Dating the lifeguards was typically frowned upon.  Dating lifeguards was also typically one of our pastimes.  Would you like to take a guess at which lifeguards did NOT have to clean the bathrooms or get stuck on the worst rotations?  Yes, the ones we were dating at the time, or the ones we wanted to date.  The advantage of leading the preseason training classes was that we could scope out the incoming lifeguards.  Apparently I did such a good job talking up one of my best friends that the girl he called ‘dibs’ on started dating him.  They are married now and have a beautiful daughter.  Mission accomplished.

The most difficult days were the ones with tons of people who didn’t want to listen to us.  There’s a yellow line.  There’s a sign that says “stand behind the yellow line.”  Why are you three feet past the yellow line?  Hello oblivious visitor, do you realize that there is NO ONE else wandering around where you are?

Hi there, grown-man-who-thinks-he’s-the-first-to-ever-play-like-he’s-drowning.  Haven’t seen that one today.  Good one.  Please stop.

Hello, lovebirds.  I find it weird that you’re in a pool with 600 people and you find it so overwhelmingly romantic that you want to make out.  A lot.  This is a family park, not a make a family park.*

*Actual quote used by a friend and possibly the funniest line I’d ever heard at the time.

Good day to you, kid-who-won’t-get-off-the-rope.  Please get off the rope.  Get off the rope, please.  Get OFF the rope.  <grabs megaphone> GET OFF THE ROPE!

We begged.  We pleaded.  We tried to be nice to these rule breakers.  For some people, we told them once to stop doing something and they listened.  For others, it’s like the chlorine warped their ability to comprehend simple commands.

How frustrating it must be for God when I act the same way as the people I’ve described over and over again.  How many times must I do the same sin and have God repeatedly try to communicate to GET OFF THE ROPE?.  In the wave pool, the rope marked the point in the pool where the bottom started sloping down to the deep end.  We told people to get off the rope for a couple reasons.  First, we didn’t want them to get hurt.  Second, we didn’t want them to get in the way and block the visibility of the rope to someone who might need to see it.  When I sin, I’m not only disrupting things for me, but depending on what I am doing, I might be preventing someone else from living purely.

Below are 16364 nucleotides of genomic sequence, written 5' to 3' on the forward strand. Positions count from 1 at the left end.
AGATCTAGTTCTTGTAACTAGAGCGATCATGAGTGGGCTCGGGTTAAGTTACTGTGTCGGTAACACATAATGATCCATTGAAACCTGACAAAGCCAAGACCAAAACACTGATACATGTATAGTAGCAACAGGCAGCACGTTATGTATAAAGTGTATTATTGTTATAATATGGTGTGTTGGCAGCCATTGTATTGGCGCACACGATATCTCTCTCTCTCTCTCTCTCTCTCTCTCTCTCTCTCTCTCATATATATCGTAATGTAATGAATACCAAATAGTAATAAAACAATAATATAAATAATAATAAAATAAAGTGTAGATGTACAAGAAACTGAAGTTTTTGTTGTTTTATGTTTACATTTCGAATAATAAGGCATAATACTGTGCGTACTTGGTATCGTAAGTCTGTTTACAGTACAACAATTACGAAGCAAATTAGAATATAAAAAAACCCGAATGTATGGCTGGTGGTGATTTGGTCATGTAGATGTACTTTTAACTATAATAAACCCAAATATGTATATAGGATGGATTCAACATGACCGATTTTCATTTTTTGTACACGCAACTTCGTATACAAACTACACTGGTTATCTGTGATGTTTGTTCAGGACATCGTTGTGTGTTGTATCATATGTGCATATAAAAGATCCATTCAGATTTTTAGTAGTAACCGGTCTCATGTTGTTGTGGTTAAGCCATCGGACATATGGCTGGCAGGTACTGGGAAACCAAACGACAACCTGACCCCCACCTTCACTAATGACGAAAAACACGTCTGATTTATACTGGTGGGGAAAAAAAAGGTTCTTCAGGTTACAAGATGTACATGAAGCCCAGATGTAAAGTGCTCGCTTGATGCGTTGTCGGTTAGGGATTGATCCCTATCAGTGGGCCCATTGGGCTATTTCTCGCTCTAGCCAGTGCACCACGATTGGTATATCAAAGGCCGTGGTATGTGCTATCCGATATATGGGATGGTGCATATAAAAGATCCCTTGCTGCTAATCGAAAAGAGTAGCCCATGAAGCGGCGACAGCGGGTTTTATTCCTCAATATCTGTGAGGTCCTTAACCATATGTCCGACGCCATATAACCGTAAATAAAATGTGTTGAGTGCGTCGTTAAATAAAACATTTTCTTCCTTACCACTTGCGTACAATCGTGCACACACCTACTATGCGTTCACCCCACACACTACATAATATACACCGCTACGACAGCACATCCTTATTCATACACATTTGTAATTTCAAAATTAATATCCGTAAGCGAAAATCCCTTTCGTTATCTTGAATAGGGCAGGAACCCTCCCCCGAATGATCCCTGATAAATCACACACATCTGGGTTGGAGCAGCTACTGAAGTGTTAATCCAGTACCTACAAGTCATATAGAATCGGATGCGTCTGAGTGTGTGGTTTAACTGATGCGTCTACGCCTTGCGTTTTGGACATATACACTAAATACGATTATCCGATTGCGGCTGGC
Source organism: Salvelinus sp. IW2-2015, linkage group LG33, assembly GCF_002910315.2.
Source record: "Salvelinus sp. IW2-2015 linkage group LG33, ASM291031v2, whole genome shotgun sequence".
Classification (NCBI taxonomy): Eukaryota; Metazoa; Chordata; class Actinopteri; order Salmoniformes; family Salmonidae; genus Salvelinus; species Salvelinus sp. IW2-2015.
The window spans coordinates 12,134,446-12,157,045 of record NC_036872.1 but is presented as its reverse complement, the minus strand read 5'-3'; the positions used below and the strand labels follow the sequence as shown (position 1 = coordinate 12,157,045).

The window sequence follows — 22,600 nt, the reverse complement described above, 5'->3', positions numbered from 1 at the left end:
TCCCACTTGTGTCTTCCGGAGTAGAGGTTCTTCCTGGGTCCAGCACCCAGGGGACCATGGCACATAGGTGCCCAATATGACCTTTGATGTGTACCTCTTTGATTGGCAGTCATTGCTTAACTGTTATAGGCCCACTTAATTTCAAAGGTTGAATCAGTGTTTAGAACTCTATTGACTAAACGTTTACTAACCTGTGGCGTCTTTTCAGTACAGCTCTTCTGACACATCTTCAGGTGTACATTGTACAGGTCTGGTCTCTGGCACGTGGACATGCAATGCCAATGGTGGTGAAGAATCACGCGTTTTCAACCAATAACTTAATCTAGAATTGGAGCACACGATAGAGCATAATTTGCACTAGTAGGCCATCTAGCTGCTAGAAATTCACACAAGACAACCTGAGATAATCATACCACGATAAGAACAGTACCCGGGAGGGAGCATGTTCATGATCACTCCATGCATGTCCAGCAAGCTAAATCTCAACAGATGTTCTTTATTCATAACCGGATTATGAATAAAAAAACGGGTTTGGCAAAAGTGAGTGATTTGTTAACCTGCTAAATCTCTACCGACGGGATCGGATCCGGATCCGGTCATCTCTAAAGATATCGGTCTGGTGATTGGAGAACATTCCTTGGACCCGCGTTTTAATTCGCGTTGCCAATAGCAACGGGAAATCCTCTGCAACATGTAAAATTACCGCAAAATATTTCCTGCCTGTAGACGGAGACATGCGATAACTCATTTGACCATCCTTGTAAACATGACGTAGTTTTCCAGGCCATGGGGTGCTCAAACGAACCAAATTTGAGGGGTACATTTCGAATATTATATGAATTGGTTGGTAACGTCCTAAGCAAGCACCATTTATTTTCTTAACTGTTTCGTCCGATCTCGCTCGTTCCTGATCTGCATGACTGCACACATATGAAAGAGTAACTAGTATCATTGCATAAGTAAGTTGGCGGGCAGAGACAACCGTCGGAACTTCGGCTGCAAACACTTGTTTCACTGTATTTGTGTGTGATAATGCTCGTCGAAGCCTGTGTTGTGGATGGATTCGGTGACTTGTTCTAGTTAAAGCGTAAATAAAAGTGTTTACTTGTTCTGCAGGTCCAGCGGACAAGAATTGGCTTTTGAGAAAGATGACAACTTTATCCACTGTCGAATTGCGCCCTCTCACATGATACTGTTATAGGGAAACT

Romans 5:19 says “For just as through the disobedience of the one man the many were made sinners, so also through the obedience of the one man the many will be made righteous.” When I am diligent in my quiet times, in my prayer life and in my actions, I can help encourage my brothers and sisters.  When I disobey, I can also help bring down those around me.  I see this with my kids.  When my son, the big brother, disobeys, his little sister tries to do the same thing.

In order for me to be obedient, I need to be in the Word. 2 Timothy 3:16 says “All Scripture is God-breathed and is useful for teaching, rebuking, correcting and training in righteousness…”  You see, just as much as I need for God to blow his whistle and tell me to get off the rope sometimes, I need to do so willingly.

Here’s something I never did.  I never got down out of my lifeguard chair, swam out to someone and thanked them for listening to me.  There are definitely times when I beg and plead with God through prayer for Him to take control of my situation.  But, when He responds, I never take the time to give Him the thanks He deserves.

Psalm 100:4 reminds us to “Enter his gates with thanksgiving and his courts with praise; give thanks to him and praise his name.” There are over 80 references to thanks or thanksgiving throughout Scripture.  This is something that God obviously wants us to do.

Heavenly father, thank you for hearing my prayers.  Forgive me for failing to acknowledge you and your actions.  I recognize your greatness in my life.  Thank you for alerting me when I disobey you.  Thank you for your patient and corrective hand.  Amen.